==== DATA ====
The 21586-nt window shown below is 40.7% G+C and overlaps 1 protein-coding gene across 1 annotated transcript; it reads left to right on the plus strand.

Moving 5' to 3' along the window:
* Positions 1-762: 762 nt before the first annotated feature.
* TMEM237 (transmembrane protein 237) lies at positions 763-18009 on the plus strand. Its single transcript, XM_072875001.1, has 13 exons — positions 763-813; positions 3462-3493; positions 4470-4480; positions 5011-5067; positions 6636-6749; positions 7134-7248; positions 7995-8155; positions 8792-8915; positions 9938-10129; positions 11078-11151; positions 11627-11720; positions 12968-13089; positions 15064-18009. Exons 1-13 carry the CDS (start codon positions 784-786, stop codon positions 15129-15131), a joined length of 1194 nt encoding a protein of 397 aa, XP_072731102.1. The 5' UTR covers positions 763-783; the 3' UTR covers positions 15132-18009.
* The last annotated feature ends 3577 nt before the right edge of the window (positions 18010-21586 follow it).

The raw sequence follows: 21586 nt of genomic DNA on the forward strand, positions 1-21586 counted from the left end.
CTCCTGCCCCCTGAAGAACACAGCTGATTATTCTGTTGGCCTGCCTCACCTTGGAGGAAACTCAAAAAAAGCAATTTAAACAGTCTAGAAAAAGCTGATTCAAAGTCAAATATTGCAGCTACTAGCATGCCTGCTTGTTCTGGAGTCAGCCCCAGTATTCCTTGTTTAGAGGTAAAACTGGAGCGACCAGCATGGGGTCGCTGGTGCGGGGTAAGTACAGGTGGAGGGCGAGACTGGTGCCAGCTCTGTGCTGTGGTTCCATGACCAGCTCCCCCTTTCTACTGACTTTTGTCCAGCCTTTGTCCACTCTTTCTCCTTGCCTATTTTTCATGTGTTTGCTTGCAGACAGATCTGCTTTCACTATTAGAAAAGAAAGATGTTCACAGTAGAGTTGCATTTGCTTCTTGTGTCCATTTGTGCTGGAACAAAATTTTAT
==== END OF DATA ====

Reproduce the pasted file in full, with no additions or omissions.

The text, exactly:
The 21586-nt window shown below is 40.7% G+C and overlaps 1 protein-coding gene across 1 annotated transcript; it reads left to right on the plus strand.

Moving 5' to 3' along the window:
* Positions 1-762: 762 nt before the first annotated feature.
* TMEM237 (transmembrane protein 237) lies at positions 763-18009 on the plus strand. Its single transcript, XM_072875001.1, has 13 exons — positions 763-813; positions 3462-3493; positions 4470-4480; positions 5011-5067; positions 6636-6749; positions 7134-7248; positions 7995-8155; positions 8792-8915; positions 9938-10129; positions 11078-11151; positions 11627-11720; positions 12968-13089; positions 15064-18009. Exons 1-13 carry the CDS (start codon positions 784-786, stop codon positions 15129-15131), a joined length of 1194 nt encoding a protein of 397 aa, XP_072731102.1. The 5' UTR covers positions 763-783; the 3' UTR covers positions 15132-18009.
* The last annotated feature ends 3577 nt before the right edge of the window (positions 18010-21586 follow it).

The raw sequence follows: 21586 nt of genomic DNA on the forward strand, positions 1-21586 counted from the left end.
CTCCTGCCCCCTGAAGAACACAGCTGATTATTCTGTTGGCCTGCCTCACCTTGGAGGAAACTCAAAAAAAGCAATTTAAACAGTCTAGAAAAAGCTGATTCAAAGTCAAATATTGCAGCTACTAGCATGCCTGCTTGTTCTGGAGTCAGCCCCAGTATTCCTTGTTTAGAGGTAAAACTGGAGCGACCAGCATGGGGTCGCTGGTGCGGGGTAAGTACAGGTGGAGGGCGAGACTGGTGCCAGCTCTGTGCTGTGGTTCCATGACCAGCTCCCCCTTTCTACTGACTTTTGTCCAGCCTTTGTCCACTCTTTCTCCTTGCCTATTTTTCATGTGTTTGCTTGCAGACAGATCTGCTTTCACTATTAGAAAAGAAAGATGTTCACAGTAGAGTTGCATTTGCTTCTTGTGTCCATTTGTGCTGGAACAAAATTTTAT